CCIA’s Reaction To New York's Antitrust Suit Against Intel

BY CCIA Staff
November 4, 2009

The state of New York has filed an antitrust lawsuit against Intel saying the company threatened computer makers and paid big kickbacks in exchange for not using competitors’ chips.
The Computer & Communications Industry Association said this suit filed by New York Attorney General Andrew Cuomo is a strong case that underscores what Intel has been doing is wrong. The following statement can be attributed to CCIA President & CEO Ed Black:
“Cuomo has released additional evidence today that involves emails from the highest executives at Intel. The internal emails illustrate that contrary to Intel’s assertions, the microchip manufacturer knew that its actions potentially violated the law. Intel certainly had other clues more recently including the findings against them by antitrust officials in Japan, Korea and the EU. We hope this action by U.S. authorities convinces Intel to change its business strategy – not just its PR strategy.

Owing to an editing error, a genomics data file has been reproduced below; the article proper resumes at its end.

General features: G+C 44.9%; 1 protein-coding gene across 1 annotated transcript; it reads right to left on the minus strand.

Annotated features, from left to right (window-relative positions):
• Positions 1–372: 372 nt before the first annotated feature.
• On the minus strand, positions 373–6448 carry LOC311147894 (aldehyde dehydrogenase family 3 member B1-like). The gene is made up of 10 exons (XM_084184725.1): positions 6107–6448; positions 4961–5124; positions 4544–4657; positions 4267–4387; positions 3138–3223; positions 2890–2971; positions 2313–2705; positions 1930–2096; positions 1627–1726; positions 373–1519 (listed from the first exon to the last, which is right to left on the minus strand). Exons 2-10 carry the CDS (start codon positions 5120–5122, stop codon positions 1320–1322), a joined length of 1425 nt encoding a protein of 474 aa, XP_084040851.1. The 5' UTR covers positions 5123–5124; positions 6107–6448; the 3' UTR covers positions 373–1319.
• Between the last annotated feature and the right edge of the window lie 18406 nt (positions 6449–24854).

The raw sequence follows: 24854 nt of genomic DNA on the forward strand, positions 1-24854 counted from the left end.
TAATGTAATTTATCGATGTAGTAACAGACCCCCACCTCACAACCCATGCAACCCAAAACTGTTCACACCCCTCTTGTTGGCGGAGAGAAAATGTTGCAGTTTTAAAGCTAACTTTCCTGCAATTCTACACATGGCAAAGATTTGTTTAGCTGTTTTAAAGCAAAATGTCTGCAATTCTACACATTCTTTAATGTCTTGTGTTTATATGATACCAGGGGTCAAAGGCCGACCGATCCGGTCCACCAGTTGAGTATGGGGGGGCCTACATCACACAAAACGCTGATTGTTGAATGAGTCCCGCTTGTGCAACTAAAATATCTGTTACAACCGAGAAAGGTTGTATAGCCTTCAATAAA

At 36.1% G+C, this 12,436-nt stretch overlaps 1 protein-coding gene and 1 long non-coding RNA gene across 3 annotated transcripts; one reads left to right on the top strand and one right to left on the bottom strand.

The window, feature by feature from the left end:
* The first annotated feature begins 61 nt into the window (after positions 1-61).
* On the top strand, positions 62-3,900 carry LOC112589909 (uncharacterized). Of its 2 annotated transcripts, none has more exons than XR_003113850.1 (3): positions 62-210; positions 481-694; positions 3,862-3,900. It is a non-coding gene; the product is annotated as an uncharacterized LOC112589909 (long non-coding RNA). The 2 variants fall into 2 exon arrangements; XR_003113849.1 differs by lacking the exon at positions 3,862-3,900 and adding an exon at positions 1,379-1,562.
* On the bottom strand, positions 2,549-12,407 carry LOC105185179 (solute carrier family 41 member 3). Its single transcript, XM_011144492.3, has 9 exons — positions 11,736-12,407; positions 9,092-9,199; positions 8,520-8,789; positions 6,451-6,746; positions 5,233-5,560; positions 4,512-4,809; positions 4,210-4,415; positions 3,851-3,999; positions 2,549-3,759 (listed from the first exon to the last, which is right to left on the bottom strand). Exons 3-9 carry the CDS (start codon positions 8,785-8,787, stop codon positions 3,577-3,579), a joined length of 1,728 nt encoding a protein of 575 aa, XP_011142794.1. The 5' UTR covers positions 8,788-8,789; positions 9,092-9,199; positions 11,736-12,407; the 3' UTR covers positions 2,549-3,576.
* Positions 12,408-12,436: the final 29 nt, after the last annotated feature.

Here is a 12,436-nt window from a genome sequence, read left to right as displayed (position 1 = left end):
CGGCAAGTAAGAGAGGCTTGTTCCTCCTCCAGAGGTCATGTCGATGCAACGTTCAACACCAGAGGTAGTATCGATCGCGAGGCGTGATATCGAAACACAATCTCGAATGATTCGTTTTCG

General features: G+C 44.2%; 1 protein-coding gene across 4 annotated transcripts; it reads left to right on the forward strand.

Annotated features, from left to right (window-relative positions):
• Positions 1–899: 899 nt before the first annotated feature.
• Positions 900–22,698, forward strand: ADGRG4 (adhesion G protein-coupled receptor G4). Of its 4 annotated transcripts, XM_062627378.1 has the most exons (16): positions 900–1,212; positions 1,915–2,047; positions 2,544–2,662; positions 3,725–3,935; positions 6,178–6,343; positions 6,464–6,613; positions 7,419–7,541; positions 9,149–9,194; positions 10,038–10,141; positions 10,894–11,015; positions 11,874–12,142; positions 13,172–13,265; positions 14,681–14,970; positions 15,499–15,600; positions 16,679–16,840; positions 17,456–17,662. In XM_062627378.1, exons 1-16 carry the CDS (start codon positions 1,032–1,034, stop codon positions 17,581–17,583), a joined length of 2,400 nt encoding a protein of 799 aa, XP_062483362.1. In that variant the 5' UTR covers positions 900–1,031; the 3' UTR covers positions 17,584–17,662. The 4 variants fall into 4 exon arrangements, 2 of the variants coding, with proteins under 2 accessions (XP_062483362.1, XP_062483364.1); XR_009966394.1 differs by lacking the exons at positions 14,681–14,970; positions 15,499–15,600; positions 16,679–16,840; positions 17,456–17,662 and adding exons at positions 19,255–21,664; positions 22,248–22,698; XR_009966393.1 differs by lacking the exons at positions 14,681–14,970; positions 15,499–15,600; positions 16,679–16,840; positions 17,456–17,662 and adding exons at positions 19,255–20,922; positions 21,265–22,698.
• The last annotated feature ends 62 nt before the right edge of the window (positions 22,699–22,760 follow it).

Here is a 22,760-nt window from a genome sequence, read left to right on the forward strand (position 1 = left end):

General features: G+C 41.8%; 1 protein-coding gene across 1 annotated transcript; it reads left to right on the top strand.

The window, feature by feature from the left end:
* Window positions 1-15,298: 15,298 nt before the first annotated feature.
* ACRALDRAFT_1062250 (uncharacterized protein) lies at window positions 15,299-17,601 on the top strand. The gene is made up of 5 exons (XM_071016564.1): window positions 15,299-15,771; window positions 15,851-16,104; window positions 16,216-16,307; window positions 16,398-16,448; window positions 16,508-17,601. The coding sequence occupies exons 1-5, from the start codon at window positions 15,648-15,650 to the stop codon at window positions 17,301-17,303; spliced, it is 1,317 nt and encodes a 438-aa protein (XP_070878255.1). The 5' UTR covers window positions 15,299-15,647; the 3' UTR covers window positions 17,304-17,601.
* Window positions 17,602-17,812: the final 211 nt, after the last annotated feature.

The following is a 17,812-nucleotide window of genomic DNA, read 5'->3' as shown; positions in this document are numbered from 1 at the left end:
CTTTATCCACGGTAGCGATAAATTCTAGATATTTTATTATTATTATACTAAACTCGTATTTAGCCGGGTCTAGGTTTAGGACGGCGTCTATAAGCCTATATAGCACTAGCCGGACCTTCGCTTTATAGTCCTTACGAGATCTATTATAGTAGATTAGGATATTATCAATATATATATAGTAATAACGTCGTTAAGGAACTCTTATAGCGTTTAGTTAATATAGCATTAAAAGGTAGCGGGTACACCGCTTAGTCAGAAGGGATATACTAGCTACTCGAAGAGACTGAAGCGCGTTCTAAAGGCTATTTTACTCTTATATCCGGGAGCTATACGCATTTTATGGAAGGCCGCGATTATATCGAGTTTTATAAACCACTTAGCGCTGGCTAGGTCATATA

“It is time for Intel to admit its misconduct, repair the harms it has perpetrated and change its business practices. Its legal strategy is clearly not working and its broad claims of innocence are being shown to be more hollow each passing day. Intel is a great American company, which unfortunately made poor choices. Continued denial of reality undermines its ability to have its conduct treated as aberration, rather than central to its character. The quicker Intel owns up to its actions the quicker it, and the entire computer industry, can move on. I am confidant that by returning to a business strategy based on innovation and fair competition, not coercion and bully tactics, Intel can salvage its good name and still be successful. In the process, consumers, innovation and the economy will greatly benefit as well.

“New York has certainly felt the cost to its economy because of deregulation and lack of oversight on questionable conduct by dominant companies. Cuomo’s actions today are a step to encourage companies to follow the law. It helps New York, the nation’s economy and all consumers when competition is preserved and innovation thrives.”
 

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